Atkins observed that increasingly people are understanding that the e-science movement is real and growing and critical. It is now being recognised as relevant to the humanities and arts, and is being coupled with e-learning – not just putting textbooks up, but taking advantage of the whole participatory element. The term e-development has also arisen. Atkins emphasised that the whole future of the research university will be influenced by this movement, and they should pay attention to the e-science movement because it is effectively a pilot of the techniques which will be relevant to the whole of a research university.
He then took us through some of the findings and recommendations of the UK e-science review, which included:
- The feeling that the UK is already in a world-leading positions
- That the investments so far have already empowered significant contributions in the UK and beyond
- That the UK is at a cross roads and must decide whether to create the necessary combination of financial, organisational and policy commitments to capitalise on their prior investments
- That e-science is an organic, emerging process, requiring ongoing, co-ordinated investments
The key recommendation was that the UK should continue to nurture a robust infrastructure.
Atkins took us through the many strengths of the current programme and what it had already achieved, but also highlighted the weaknesses, which included the too rapid and early reduction of core funding and high level leadership. This left to a sense of abandonment. He also noted that there is a lack of applicable models for sustaining and maintaining software/infrastructure operations – often due to funding restrictions. He used the Moores revised technology adoption life cycle diagram to identify that there is a chasm between the momentum of the early adopters and the early majority, left by the withdrawal of funding support.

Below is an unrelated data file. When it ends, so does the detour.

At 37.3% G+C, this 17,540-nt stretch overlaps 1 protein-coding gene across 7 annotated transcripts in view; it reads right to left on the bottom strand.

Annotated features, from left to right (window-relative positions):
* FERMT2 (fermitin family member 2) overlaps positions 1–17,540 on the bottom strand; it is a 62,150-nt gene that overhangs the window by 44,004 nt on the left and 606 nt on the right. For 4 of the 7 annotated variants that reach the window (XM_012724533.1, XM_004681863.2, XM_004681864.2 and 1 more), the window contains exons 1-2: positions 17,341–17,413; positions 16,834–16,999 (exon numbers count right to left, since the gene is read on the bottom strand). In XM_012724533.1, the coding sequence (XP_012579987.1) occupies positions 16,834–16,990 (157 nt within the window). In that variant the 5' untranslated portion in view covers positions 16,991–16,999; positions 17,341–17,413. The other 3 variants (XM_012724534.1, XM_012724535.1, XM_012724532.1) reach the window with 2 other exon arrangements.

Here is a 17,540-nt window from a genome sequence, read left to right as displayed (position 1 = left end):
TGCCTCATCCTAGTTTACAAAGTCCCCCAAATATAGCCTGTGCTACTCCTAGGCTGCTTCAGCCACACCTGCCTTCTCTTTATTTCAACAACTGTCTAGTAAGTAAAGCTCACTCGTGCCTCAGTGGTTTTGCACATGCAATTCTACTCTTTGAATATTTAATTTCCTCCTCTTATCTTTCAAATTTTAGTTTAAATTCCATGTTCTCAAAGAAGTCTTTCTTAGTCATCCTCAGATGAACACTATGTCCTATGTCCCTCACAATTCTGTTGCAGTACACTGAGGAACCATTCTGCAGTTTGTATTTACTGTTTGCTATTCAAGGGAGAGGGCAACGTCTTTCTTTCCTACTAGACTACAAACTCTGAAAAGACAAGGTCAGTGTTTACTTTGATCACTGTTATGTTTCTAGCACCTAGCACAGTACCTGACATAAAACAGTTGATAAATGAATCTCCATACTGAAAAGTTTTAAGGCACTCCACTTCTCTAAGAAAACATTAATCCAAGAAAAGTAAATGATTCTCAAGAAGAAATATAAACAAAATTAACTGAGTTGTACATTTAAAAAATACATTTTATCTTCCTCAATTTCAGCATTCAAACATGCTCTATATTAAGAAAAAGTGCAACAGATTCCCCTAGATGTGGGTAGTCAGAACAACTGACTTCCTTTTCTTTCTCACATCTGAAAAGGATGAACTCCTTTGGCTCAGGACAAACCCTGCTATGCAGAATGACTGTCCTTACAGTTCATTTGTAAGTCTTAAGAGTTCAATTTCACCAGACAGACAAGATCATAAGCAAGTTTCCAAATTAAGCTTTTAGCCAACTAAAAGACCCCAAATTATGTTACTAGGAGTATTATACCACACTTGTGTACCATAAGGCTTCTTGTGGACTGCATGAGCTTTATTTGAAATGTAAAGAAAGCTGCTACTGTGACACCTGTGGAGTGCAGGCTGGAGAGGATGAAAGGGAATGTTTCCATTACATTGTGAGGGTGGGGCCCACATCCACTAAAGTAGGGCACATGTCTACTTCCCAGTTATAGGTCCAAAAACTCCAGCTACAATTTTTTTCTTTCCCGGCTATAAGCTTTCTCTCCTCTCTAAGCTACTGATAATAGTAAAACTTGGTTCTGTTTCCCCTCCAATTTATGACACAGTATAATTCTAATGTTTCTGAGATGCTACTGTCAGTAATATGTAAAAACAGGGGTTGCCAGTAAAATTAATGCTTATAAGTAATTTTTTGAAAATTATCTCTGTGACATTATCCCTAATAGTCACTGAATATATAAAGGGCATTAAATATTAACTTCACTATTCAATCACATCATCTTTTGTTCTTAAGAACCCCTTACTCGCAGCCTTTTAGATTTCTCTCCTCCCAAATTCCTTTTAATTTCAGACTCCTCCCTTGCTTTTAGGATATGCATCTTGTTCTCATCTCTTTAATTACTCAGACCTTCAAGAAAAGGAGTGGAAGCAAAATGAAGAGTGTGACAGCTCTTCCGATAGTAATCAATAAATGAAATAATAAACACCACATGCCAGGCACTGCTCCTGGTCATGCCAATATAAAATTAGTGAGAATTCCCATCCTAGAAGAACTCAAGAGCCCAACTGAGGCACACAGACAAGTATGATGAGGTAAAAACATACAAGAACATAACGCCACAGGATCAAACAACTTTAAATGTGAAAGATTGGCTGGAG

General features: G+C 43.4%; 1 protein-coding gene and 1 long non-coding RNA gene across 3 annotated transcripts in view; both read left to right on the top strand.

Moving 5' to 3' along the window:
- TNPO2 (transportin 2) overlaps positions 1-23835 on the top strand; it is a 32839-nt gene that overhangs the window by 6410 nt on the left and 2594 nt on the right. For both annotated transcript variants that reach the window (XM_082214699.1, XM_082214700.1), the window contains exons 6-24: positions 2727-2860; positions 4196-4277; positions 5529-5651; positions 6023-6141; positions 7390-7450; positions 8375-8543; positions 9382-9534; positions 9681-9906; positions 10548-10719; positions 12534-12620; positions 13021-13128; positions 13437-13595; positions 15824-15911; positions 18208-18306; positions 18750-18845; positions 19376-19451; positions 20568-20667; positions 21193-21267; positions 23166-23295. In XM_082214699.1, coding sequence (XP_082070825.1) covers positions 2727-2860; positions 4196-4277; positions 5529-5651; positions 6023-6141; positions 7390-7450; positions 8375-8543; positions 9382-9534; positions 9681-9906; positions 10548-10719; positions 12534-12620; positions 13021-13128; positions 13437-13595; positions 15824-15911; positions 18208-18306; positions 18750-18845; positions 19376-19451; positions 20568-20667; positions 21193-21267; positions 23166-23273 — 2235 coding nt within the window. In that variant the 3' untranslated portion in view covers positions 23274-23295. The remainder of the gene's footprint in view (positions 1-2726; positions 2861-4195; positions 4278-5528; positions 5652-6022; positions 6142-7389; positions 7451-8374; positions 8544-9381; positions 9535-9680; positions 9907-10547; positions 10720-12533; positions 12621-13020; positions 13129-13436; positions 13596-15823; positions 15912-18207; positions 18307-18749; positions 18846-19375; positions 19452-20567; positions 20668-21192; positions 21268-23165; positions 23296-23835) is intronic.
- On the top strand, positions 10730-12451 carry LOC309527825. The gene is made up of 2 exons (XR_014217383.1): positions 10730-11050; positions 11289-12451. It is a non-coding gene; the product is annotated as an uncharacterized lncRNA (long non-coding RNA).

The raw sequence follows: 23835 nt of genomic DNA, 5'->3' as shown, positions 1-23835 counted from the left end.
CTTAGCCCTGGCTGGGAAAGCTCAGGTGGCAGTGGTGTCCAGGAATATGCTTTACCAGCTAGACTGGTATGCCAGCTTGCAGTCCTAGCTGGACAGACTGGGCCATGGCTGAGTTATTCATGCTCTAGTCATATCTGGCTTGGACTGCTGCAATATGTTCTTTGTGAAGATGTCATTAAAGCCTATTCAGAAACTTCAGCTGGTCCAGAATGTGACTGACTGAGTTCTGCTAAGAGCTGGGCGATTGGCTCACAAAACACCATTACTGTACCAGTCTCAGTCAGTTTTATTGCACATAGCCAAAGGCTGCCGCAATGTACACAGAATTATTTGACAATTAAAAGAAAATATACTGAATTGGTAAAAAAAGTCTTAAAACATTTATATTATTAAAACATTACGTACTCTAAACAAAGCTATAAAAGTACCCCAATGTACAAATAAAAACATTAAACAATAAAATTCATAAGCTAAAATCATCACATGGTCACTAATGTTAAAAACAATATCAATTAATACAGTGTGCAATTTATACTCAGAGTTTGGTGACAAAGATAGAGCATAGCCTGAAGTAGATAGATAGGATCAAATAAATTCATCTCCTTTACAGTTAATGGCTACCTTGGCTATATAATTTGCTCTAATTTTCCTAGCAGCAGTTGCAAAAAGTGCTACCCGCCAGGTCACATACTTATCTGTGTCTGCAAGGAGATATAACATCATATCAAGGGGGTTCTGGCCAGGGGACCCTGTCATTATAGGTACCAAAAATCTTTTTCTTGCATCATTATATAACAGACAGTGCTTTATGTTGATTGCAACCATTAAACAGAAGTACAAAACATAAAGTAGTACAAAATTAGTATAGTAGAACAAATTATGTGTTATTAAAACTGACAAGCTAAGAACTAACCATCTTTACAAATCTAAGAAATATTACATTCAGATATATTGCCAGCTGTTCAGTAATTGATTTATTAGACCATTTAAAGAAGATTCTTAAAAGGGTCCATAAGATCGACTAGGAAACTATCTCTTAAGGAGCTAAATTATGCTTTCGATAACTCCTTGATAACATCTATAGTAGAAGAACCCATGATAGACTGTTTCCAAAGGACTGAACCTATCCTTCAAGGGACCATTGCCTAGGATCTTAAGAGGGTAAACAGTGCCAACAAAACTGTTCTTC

Atkins moved on to discuss what the universities doing about cyberinfrastructure, citing the recommendations outlined in a report entitled: Research Cyberinfrastructure Strategy for the CIC: Advice to the Provosts from the Chief Operating Officers. Based on this, he observed that universities should all currently be investing in:
- preparing for federated identity management
- maintaining state of the art communication networks
- providing institutional stewardship of research data-intensive
- consolidating computing resources, whilst maintaining diverse architectures
To illustrate this, he discussed the activities of the University of Michigan, which include developing an IT visioning, planning and governance model. This features mission stewards and domain stewards who take responsibility for understanding the needs of the institution. Faculty representation and student representation. He observed that there are often fundamental issues of governance and who decides about cyberinfrastructure, and many institutions do not have the kind of model that clearly identifies roles and jurisdictions.
Atkins then introduced the University of Michigan’s CIRRUS project, which focusses on exploring the use of pod optimised performance data centres, which have much better energy efficiencies. The current situation in research computing involves facilities over the whole university, and researchers who have their own machines. This project is trying to migrate more to their FLUX machine and cloud capabilities. Part of the CIRRUS project is to understand the options and which options fit best from a research and a finance position.
Finally, Akins discussed the issues facing the NSF and the main challenges that they are currently working on. Key to this was an understanding for the need to approach all cyberinfrastructure as part of an ecosystem rather than a set of several entities, which linked in neatly with the main themes of the conference as a whole and helped set the agenda for the future with of the NSF in the e-science arena.
Further details and references from Professor Atkins’ talk can be found in his slides.